I made a nice video that is sitting in the imovie editor and had a satisfying time with the folks on the range and my rifle. About 40 folks signed up. I shot a 193X3 offhand, which included a 95 on the first string and a 98 on the second. Betsy the AR-15 was really shooting. Light was overcast and perfect and I appreciated the comfortable weather for human beings outside in Texas. Most of the year here, the weather is perfect.
199X7 sitting rapid, 195X5 prone rapid at 300 and then spoiled a nice score with a 190X1 at 600. I shot a perfect donut around the X ring, mostly tens but with a few nines and a couple of strange eights hanging out. The bullets would go anywhere but in the center. I'm going to try them seated OUT a little further but I am starting to think about changing to a different batch of 80 grain Sierras. The 80s come in 500 count boxes and the troubles started about when I started this box, come to think of it.
Finished at 777X16. Mike Carter won the club championship for the third or fourth time with a 788X32 shooting his match rifle.
Katye Foster shot a 775, her personal best, and cleaned one string at 200 sitting rapid. The first time she has ever cleaned a 200 rapid. She's getting better, quickly. So much better so quickly that I made sure she was on my team for the State Service Rifle Championship later this month.
Friday, October 3, 2008
I thought I had something like this around. Here's dad, me and my older brother. I've got binoculars and a sidearm in one, cowboy shirts on in another, (though I remember calling it my Davy Crockett shirt) and a full cowboy getup, including horse, in the last. I've got a gun and knife on along with the hat, chaps and horse.
My older brother was killed with the 173rd Abn in Vietnam and dad has been gone since 1976.
This feels like ten lifetimes ago, though in many ways they are with me still.
Update: Sure had a good time running these images through the photo editor and retouching them. Printed a couple for my daughter, who looks a lot like her uncle.
Real men. We certainly are living in a different country now.
Thursday, October 2, 2008
I took the Standard Products M1 Carbine out of the correct, historical (and like new) stock that it is in and put it into a Boyd's stock that I bought at Camp Perry and refinished. It's really tight in there, including tight where the barrel leaves the stock. Not so with the original, in fact, it flops around.
I bet it shoots better this way, huh?
Anyone ever heard of a trigger job for an M1 Carbine? Dang thing must be 14 lbs the way it is. Gotta be a way to improve it.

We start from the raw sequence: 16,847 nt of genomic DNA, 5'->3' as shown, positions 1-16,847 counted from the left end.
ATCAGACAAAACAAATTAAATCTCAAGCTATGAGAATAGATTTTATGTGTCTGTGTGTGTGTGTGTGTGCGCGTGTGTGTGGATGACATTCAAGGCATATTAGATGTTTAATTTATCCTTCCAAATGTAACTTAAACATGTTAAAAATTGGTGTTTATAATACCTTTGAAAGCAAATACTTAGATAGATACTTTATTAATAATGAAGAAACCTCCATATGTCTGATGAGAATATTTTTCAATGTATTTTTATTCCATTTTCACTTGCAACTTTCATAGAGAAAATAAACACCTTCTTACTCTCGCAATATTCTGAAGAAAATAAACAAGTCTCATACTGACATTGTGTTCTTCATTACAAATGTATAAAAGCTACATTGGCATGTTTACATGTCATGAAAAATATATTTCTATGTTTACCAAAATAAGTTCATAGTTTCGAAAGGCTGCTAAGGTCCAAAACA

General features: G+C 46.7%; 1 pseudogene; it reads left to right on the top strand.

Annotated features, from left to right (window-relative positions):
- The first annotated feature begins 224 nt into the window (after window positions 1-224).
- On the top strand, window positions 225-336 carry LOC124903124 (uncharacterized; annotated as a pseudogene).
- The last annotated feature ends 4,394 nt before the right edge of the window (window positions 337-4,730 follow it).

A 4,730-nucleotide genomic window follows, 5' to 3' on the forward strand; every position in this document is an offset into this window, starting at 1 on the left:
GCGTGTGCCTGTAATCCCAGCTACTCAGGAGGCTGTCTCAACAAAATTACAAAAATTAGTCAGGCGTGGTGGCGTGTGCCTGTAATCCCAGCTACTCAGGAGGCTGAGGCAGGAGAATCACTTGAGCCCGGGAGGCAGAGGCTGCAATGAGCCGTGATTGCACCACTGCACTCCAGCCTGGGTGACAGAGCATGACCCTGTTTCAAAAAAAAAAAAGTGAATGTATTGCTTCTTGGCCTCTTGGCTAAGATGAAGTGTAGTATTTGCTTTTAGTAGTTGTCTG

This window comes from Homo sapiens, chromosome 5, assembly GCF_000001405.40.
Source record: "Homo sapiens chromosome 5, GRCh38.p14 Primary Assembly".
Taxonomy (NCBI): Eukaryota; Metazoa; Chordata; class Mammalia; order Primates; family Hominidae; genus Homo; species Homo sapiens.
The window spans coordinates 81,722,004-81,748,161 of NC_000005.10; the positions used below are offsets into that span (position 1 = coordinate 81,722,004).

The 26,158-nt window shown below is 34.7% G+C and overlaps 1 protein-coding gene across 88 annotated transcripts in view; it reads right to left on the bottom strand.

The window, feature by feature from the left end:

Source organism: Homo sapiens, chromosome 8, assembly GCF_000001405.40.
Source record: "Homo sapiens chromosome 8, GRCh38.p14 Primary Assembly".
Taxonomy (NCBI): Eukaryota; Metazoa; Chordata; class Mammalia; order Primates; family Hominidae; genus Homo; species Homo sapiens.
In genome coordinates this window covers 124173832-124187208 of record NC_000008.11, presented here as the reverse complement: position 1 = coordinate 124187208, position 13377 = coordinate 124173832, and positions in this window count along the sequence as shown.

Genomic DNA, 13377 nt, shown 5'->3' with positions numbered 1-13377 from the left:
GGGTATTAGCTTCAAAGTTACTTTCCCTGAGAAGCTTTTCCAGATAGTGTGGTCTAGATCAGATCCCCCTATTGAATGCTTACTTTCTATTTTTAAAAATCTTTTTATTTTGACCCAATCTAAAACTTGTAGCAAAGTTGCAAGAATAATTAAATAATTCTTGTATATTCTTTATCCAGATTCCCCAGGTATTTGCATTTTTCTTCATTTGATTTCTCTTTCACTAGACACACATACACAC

I keep reading about these carbines that shoot a 3 inch group at 100 yards. Like to borrow one for a match. Of course, this is the only Carbine match I shoot all year.
The Panola County Gun Club Championship is this weekend. It's an 80 shot regional Match course of fire. Lunch afterwards. We usually have a big crowd because of the reputation of the club and the shooters there. Weather forecast calls for clear skies and temp in the 80s.
I'm going to shoot my AR and seat the Long Range 80 grain Sierras a little deeper. That ought to clean up the 600 yard scores.
Wednesday, October 1, 2008
It helped. High enough so that I could get the rear peep sight up the ladder. Wide enough to make a sight picture. I think it's .o72. The standard sights, especially worn ones, look like a toothpick at the end of the barrel. I ordered it off the internet but Louis Lamarouex is making them. I think you can find him through the Temple Club. Easy install. 15 bucks.
Did I mention that I won the Vintage Rifle Championship for the third time? Well, I won the Vintage Rifle Championship for the third time. With a 284X4. The Swiss K31 strikes again with Swiss GP11 ammo.
I also noticed that my carbine score from 2006 was the same score Don Tryce won with this year. 360X4. And I got beat by a point in 2006.
Hadn't looked at the cams since last week. The 24th I think. Two photos on the memory card from across the creek. Both of me. Today. Couple hundred on old reliable who is still performing at Mars Lander level. No bucks, though I saw the beginnings of a scrape at one point.
Lotta mosquitos in the bottom.
Same doe and fawns. The fawns are getting big. Two coons. Two dogs. Squirrels. Crows.
Video up at the Blackfork6 Channel. Andrew Trampus did the video work so it's a different oeuvre. The TSRA M1 Carbine Championship was five sighting shots from any position and then 10 shots prone slow fire, 10 shots prone rapid fire, 10 shots sitting rapid fire and 10 shots standing slow fire at 100 yards. 400 points possible score. Don Tryce won with a 360X4. He always brags about his carbine being a National Match and it shows. He repeated as champ. I shot a 350 and was lucky to get those points. My Standard Products shoots all over the target. Katie Foster and her dad Gregg shot the same carbine which shot the next two high scores after Don's. I think they shot 353 and 357. That's a good-shooting carbine. They just bought it this year from the CMP.
I've got four or five carbines but they had been re-arsenaled and stored since 1953 when I bought them so this was the only one I shot. Maybe I ought to try another one and retire this rifle.
I did kill a deer with it last year. And a raccoon last month. I shot Remington UMC.